Hillary Didn’t ‘Hug it Out’ With Obama, Plots More Attacks: Edward Klein, New York Post, Aug. 16, 2014

The Next Act of the Neocons: Jacob Heilbrunn, New York Times, July 5, 2014 

Why Obama is Driving Jews From the Democratic Party: Michael Goodwin, New York Post, Aug. 17, 2014

No Sword, No Justice: William Kristol, Weekly Standard, Aug. 4, 2014




Isi Leibler                                                                                                                            Candidly Speaking, Aug. 16, 2014


Over the past few months, Israel has been increasingly castigated and blamed by President Obama and his spokesmen concerning their botched initiative to bring about a settlement with the PA. The downward spiral in relations escalated in recent weeks with the President’s ritual endorsements of Israel’s right to self-defense being linked with criticisms of its behavior. The U.S. is unquestionably Israel’s principal ally. The American public and a bipartisan Congress remain overwhelmingly pro-Israel and, until this week, the US has maintained the military partnership and exercised its veto powers to defend Israel from biased resolutions at the UN Security Council. Israel is therefore reluctant to confront the offensive statements emanating from the White House and repeatedly undergoes motions of minimizing differences. Nevertheless, one would have expected a robust American Jewish leadership to publicly express its concern. Yet, other than the hawkish Zionist Organization of America, the Jewish establishment appears to have burrowed behind a curtain of deafening silence.

Ironically, committed American Jews are today more united in support of Israel than at any time since the Yom Kippur War. Even groups like Peace Now publicly expressed their support and partook in solidarity meetings. This, despite the fact that the left-wing media continued providing excessive exposure to anti-Israeli Jewish individuals and groups comprising a marginal fraction of the engaged Jewish community. American Jews today relate with shame to the events in 1944, when in order to appease then President Franklin Roosevelt, their leaders, headed by Rabbi Stephen Wise, failed to protest the failure to rescue Jews during the Holocaust. But over the past four decades Jewish leaders have earned a proud reputation of speaking up without fear or favor in relation to Jewish rights, aggressively combatting the demonization and delegitimization of Israel. Yet, in retrospect, American Jewish activism in our era has been uncontroversial – somewhat like motherhood and apple pie. The successful protest movements to alleviate the plight of Soviet Jewry or campaigns against anti-Semitism did not ruffle any feathers. There were occasional tensions relating to Israel but, aside from the Carter era and until the Reagan administration, Democrat presidents proved more favorable towards Israel than the Republicans. That was a source of gratification for most Jews for whom support of the Democrat Party had virtually become part of their DNA.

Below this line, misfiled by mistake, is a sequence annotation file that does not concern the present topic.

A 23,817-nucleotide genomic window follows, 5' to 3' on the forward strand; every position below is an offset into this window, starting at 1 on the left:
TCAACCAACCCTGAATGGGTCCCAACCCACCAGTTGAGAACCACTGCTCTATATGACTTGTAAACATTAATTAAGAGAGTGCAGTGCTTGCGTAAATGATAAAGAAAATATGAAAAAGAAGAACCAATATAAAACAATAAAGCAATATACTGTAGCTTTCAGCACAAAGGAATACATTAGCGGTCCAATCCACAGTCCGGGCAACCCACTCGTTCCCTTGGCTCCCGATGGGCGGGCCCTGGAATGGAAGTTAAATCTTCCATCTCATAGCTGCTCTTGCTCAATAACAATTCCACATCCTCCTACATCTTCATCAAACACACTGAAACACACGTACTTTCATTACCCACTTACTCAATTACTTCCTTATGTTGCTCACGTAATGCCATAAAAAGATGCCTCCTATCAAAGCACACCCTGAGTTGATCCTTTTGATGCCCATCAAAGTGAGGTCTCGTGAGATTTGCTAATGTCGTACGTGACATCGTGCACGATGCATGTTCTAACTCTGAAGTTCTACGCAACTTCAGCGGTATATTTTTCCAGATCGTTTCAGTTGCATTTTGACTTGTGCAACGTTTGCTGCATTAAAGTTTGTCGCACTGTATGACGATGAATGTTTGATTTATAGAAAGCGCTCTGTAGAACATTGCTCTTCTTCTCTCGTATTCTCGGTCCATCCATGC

Today the situation has changed dramatically. Whilst, overall, Americans have become considerably more pro-Israel, there has been an erosion of support amongst far left elements in the Democratic Party strongly committed to Obama. The debates over resolutions relating to Israel at the last Democratic Convention highlighted the emergence of intensifying hostility.  Over the past few months, the attitude of the president and his administration towards Israel has dramatically deteriorated. Not only was Israel unfairly blamed for the breakdown in the US peace negotiations with the PA. More recently, Secretary of State John Kerry shocked Israelis by attempting to displace Egypt with pro-Hamas Qatar and Turkey as mediators – a step which if not thwarted, could have been disastrous for Israel. President Obama has not treated Israel as befits an ally. The State Department condemned Israel for civilian casualties describing its actions as “disgraceful” and “appalling”. In contrast, the president referred to thousands of rockets from Hamas as “extraordinarily irresponsible” and even called on Israel to lift the blockade – without regard to security requirements. In effect he related to Israel and Hamas in terms of moral equivalency. Regrettably, Obama’s condemnations set the tone for the rest the world to demonize Israel and encouraged Hamas to believe that continuing the war and sacrificing civilians would ultimately result in global intervention to force Israel to concede to its demands. This week the administration upped the ante to an all-time high by imposing cumbersome new bureaucratic restrictions on the provision of arms supplies. To do so now whilst Israel is engaged in a war that it sought desperately to avoid, reflects the depths to which U.S.-Israel relations have sunk.